For many years we have treated injuries for example ankle sprains, muscle tears or strains with acronyms involving ICE, RICE, PRICE and POLICE. All of these has focused on the acute treatment of the injury and thus we need to focus more on the sub-acute and chronic stages of tissue healing.
IMMEDIATELY after the injury, do no harm and let PEACE guide you…..
P-stands for protection of the effected area and this normally involves 1-3 days of unloading or restricting movement to prevent further damage and minimize bleeding. Resting for to long can compromise tissue strength and quality.
E- Elevation the limb higher than your heart promotes reducing swelling in the area and thus easier for healing to take place.
A-Avoiding the use of anti-inflammatory medication for the first 3-5 days. The first phase of healing is the inflammatory phase and taking anti-inflammatory medication has shown to delay the healing response. You are much better off taking pain killers such as Panadol if you have pain.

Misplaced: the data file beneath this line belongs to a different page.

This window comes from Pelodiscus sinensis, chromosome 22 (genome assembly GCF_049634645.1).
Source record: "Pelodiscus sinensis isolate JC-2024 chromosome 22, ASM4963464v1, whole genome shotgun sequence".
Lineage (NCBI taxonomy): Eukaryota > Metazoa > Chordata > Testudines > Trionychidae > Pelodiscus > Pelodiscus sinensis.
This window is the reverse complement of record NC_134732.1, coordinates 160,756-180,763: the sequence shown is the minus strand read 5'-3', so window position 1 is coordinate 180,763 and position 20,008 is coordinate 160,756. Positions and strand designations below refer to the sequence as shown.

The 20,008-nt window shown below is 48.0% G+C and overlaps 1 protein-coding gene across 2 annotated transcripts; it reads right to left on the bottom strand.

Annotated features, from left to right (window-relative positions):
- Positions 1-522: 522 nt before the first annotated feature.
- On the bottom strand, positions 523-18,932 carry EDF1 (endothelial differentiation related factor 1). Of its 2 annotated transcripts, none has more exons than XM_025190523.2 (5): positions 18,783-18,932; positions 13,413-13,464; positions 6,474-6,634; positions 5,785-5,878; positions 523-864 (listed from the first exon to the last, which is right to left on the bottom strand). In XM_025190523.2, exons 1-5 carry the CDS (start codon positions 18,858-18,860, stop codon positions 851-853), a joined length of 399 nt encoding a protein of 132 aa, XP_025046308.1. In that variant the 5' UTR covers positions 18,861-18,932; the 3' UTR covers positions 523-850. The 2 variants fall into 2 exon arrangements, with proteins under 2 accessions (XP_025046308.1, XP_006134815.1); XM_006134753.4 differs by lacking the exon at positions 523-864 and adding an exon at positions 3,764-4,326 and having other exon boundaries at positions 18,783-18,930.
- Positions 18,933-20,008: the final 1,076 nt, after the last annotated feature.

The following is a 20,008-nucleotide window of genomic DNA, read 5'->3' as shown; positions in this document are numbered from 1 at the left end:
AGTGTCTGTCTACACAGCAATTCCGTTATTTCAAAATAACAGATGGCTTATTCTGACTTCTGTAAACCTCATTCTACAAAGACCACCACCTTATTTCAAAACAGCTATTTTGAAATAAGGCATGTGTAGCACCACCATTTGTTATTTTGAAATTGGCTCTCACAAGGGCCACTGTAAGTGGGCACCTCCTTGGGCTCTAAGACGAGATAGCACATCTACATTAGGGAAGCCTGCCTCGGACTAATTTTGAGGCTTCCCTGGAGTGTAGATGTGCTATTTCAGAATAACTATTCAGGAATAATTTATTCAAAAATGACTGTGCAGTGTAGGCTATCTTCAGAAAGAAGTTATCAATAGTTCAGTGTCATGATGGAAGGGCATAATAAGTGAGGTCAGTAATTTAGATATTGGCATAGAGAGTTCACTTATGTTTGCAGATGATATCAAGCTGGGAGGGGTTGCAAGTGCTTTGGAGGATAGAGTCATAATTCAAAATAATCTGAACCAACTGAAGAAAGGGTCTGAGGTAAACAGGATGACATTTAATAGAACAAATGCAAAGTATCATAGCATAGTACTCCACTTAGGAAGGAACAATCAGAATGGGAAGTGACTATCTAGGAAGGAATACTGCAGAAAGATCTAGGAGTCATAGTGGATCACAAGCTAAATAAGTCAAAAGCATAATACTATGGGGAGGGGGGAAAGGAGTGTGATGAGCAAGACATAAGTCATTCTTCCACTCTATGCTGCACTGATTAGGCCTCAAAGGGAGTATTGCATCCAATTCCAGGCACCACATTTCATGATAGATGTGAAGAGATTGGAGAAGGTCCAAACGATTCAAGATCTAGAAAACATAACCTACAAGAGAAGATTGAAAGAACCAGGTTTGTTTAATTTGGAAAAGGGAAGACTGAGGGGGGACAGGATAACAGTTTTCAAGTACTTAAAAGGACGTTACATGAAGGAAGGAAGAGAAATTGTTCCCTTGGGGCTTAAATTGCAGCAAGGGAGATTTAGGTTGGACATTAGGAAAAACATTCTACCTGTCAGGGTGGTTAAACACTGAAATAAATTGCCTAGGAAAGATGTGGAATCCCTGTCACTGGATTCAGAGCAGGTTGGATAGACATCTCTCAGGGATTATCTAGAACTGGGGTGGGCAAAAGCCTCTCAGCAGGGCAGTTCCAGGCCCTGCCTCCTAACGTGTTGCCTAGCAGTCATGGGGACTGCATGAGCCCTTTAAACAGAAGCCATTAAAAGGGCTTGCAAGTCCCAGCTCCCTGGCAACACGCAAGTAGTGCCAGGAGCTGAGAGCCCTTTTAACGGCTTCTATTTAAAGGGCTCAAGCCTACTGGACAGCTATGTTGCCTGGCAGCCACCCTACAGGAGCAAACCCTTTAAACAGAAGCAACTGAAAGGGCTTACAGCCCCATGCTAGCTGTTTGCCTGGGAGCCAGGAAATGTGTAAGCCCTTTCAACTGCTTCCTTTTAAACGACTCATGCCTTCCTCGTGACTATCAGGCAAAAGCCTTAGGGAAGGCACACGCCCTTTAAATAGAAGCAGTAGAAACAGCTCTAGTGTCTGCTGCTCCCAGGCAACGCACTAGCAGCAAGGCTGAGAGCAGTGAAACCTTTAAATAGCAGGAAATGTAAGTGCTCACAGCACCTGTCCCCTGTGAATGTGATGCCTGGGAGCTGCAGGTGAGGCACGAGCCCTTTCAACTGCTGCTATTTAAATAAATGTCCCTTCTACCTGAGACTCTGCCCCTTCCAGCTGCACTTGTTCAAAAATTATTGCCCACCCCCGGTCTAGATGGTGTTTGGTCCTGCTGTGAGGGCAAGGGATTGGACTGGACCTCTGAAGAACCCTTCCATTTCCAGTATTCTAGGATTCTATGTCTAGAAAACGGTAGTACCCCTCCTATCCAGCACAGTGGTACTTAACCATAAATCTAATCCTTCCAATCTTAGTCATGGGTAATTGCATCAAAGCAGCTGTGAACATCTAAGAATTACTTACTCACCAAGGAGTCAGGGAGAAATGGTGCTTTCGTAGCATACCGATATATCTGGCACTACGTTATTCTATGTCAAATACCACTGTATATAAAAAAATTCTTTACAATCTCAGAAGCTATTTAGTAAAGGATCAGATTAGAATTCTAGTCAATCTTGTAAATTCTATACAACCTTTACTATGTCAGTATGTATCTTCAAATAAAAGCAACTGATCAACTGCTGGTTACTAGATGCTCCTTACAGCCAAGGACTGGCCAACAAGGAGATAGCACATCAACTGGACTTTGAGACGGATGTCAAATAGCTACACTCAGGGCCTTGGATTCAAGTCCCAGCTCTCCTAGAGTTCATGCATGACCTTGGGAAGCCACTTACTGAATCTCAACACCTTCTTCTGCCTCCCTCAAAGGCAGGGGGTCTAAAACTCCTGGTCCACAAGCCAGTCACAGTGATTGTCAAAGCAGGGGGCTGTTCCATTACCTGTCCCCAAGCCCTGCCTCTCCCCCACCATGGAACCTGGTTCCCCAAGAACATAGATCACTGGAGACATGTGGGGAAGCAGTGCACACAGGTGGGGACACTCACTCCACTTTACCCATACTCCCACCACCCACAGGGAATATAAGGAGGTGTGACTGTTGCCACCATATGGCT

C-Compression has shown to be beneficial in stabilizing, decreasing swelling and decrease pain.
E-Education on the benefits of an active approach for recovery is very important. Knowing what the do’s and don’ts are as well as understanding of the injured structure, phases of healing and specific outcome are very important for optimal recovery.
After the first day or 2 the injury needs LOVE….
L-Loading without exacerbating of pain is important to promote the repair, remodeling of injured tissue and building the load (tolerance and capacity) taken by tissue.
O-Optimistic patients are associated with better outcomes. Physiological factors such as fear and depression may present as barriers to recovery.
V- Vascularization refer to increasing blood flow to the area by early movement and exercises that promotes healing. Pain-free aerobic exercises should be started soon after the injury as possible. This has also shown improvement in physical function, faster return to work and reduce the need for pain management.
E-Exercises to strengthen structures around the injury or that may have had an influence on the injury. Managing injuries is also a long-term process and long-term outcomes need to be addressed with exercise review and progression.